SDSU’s cellular super soak
There will be state-of-the-art Internet at San Diego State’s new stadium, but don’t expect it to come cheap. SDSU, which is in the end-stages of wrapping up a lucrative deal with the city, wants to clean up on a costly new cell phone system at its proposed athletic venue on the Mission Valley site of the old Qualcomm Stadium. “SDSU’s assumption is that revenue compensation would be in the form of cash payments to SDSU, either annually or in a lump sum at the beginning of the contract,” the university says in its request for proposals from would-be mobile service providers. “All responses will be judged on the merit of their content and their perceived benefit to SDSU. SDSU is seeking the best cellular environment in the new stadium, with the best operational and financial outcomes for SDSU.”
As part of the deal, Wi-Fi alternatives to high-priced cellular internet access might not be available to game-goers. “The primary use of WiFi at the field level is for CoachCom and other operational applications, not use by guests or fans. WiFi should be present along the sidelines, but there is not a requirement to cover the entire playing field.”
When vendors asked, “is there a requirement to have premium bandwidth WIFI tiers as an option for guests to purchase?” the university answered no.
Up against the Wahls
Four of San Diego’s politically powerful lobbying and public relations outfits have been cut in for part of a $700,000 payout by the San Diego Unified Port District for so-called “as-needed strategic consulting services,” according to contracts posted online by the agency. “The Marketing & Communications Department uses the services of professional consulting firms to provide advanced skills and to supplement the services of the in-house resources utilizing best practices for citizen engagement, strategic marketing, public outreach, public information and stakeholder relations,” says a December 10 board resolution.
Raising the specter of conflict of interest, the list of chosen contractors includes Southwest Strategies, which represents a host of developers and port tenants, including the Port of San Diego Ship Repair Association, funded by the military contractors who crushed Barrio Logan’s community plan in 2014. Southwest employees are also heavy givers to local politicos, with the most recent campaign gift of $1150 by firm honcho Chris Wahl going to Republican city councilman Scott Sherman’s mayoral effort. Whal’s wife, Jennifer came up with the same. The Wahl money came in on December 11, the same day that Nick Stone, chief of 2018’s defeated Soccer City Mission Valley stadium proposal favored by Sherman, also came up with $1150. Also on the port’s as-needed consultant roster are Katz and Associates; Nuffer Smith Tucker, Inc.; and Moore Iacofano Goldsman, Inc.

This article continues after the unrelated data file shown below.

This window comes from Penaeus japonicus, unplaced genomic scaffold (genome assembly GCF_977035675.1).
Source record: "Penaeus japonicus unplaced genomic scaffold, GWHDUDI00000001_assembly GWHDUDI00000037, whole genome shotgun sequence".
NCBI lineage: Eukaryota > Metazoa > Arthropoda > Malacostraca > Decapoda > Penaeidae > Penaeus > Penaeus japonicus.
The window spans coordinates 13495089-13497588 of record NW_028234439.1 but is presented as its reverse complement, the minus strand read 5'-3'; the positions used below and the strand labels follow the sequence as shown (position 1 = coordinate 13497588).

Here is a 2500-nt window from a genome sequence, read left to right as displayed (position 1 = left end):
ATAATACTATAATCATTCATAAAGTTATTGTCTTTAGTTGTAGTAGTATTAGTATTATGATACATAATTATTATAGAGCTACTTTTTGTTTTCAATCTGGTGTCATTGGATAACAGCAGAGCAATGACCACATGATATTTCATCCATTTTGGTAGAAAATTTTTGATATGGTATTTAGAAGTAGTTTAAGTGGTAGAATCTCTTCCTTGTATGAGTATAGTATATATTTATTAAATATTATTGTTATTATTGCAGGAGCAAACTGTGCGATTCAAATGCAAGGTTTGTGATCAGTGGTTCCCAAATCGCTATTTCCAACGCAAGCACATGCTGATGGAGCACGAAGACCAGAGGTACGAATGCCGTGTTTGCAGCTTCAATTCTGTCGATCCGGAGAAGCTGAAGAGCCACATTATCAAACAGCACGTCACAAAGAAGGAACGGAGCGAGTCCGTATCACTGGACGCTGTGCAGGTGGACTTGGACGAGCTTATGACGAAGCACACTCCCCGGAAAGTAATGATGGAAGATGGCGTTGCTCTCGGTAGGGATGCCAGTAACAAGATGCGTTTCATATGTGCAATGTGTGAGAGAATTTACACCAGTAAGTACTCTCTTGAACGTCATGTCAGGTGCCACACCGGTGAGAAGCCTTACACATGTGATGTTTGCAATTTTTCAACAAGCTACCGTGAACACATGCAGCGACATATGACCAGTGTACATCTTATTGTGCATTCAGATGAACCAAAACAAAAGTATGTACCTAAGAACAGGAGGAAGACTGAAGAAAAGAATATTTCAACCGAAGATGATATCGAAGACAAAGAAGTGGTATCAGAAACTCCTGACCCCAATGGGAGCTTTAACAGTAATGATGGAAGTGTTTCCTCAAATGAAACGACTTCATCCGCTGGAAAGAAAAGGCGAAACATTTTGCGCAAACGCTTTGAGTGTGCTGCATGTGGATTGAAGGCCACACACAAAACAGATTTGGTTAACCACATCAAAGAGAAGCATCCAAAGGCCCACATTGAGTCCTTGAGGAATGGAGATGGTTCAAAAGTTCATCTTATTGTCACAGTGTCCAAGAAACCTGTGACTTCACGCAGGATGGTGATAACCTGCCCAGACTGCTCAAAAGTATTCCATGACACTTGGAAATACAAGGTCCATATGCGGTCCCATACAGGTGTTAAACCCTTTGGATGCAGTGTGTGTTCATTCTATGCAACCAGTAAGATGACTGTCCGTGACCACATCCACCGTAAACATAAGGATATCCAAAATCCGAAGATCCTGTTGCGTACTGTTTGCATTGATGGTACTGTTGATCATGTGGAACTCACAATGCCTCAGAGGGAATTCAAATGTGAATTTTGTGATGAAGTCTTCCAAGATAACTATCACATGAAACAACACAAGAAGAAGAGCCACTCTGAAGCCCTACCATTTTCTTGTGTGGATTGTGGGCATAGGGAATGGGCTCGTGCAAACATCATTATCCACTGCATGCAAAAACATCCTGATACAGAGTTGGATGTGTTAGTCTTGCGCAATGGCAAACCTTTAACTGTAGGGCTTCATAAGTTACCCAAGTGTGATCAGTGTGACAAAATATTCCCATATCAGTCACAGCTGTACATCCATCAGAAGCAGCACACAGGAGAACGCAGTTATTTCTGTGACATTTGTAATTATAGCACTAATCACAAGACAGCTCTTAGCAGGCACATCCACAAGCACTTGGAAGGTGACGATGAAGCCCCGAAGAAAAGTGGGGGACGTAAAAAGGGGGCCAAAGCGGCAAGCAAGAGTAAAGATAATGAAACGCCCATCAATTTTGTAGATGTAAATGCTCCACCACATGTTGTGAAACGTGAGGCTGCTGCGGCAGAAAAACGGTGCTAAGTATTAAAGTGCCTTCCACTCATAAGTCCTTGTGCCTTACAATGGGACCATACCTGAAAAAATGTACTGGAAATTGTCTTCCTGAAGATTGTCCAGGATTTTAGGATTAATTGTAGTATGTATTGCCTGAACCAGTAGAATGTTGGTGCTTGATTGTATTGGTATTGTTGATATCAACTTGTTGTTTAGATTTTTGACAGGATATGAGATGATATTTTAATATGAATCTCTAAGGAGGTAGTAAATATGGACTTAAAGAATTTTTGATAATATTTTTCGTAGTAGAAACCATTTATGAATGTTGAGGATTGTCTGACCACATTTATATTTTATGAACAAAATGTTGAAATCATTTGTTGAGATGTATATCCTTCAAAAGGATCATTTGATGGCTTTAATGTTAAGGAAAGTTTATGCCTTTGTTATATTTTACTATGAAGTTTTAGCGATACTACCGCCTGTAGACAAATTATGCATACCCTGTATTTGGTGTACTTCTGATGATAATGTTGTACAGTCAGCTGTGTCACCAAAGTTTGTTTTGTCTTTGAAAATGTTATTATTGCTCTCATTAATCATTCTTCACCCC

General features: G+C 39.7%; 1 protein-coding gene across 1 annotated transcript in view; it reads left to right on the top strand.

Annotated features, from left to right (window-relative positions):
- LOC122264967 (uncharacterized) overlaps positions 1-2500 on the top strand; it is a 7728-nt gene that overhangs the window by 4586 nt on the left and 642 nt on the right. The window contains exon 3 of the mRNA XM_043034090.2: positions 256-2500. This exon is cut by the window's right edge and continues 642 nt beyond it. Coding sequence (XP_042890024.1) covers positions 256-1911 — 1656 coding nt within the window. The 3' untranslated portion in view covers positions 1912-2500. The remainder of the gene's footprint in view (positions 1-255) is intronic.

Cory’s cash answer
Under challenge by insurgent Cory Briggs, city attorney Mara Elliott has reached out to the county Democratic Party for big financial assistance. The group came up with $22,750 for Elliott’s campaign on December 17, city filings show. Meanwhile, Harkishan Parekh of HP Investors gave $1150 to Assembly Democrat Todd Gloria’s mayoral campaign. HP “ is a real estate investment firm focusing on acquisition, development, and management of commercial properties in high barrier to entry markets on the West Coast of the United States,” says the company website, which boasts a host of developments in San Diego’s East Village.
Termed-out Republican mayor Kevin Faulconer, still yearning for higher office, has reported more money from special interests along San Diego’s border with Mexico. According to a so-called behesting report filed by Faulconer December 5, Cross Border Xpress, the privatized Otay Mesa passenger gateway to Tijuana’s airport, gave $5000 to the UC San Diego Foundation on November 1. A week later, the foundation funded a binational border summit hosted by UCSD’s Center for U.S. Mexican Studies, featuring Faulconer and a gaggle of mayors from Mexico backing free trade...The Golden Door, exclusive North County resort battling a developer’s plan to build housing nearby, came up with cool $370,000 on December 6 for the Committee Against Newland Sierra and Bad Development, according to filings. A referendum on the Newland proposal is set for the March 3 primary ballot.